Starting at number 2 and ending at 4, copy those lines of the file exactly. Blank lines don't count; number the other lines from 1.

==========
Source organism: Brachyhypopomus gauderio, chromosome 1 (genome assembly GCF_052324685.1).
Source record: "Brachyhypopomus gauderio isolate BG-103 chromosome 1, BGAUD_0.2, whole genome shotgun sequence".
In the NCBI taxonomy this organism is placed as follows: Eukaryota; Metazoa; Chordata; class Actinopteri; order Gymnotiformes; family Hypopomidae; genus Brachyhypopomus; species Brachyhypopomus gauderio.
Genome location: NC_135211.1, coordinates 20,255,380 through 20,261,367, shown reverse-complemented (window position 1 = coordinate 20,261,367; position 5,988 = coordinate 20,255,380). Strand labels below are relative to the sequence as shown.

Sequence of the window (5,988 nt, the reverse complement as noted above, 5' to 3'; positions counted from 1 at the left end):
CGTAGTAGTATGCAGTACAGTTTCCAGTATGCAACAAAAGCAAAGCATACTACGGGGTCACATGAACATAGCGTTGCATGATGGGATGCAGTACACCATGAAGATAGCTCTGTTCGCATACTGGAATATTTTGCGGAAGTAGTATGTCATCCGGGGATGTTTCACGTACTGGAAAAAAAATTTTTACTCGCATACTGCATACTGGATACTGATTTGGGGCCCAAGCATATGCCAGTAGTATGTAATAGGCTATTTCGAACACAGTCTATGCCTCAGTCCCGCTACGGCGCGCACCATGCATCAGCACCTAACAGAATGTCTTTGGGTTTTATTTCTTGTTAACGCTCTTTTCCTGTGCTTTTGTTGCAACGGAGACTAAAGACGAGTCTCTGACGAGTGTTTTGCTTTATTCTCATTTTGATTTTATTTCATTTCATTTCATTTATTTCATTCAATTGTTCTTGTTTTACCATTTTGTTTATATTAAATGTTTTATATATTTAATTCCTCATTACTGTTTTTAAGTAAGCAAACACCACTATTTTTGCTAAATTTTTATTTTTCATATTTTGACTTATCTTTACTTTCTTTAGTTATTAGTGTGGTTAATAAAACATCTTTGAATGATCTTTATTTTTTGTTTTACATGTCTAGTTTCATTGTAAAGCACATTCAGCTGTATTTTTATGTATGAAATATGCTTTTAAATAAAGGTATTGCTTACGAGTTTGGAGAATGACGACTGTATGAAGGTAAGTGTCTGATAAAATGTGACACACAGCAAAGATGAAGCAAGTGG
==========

Source record: "Brachyhypopomus gauderio isolate BG-103 chromosome 1, BGAUD_0.2, whole genome shotgun sequence".
In the NCBI taxonomy this organism is placed as follows: Eukaryota; Metazoa; Chordata; class Actinopteri; order Gymnotiformes; family Hypopomidae; genus Brachyhypopomus; species Brachyhypopomus gauderio.
Genome location: NC_135211.1, coordinates 20,255,380 through 20,261,367, shown reverse-complemented (window position 1 = coordinate 20,261,367; position 5,988 = coordinate 20,255,380). Strand labels below are relative to the sequence as shown.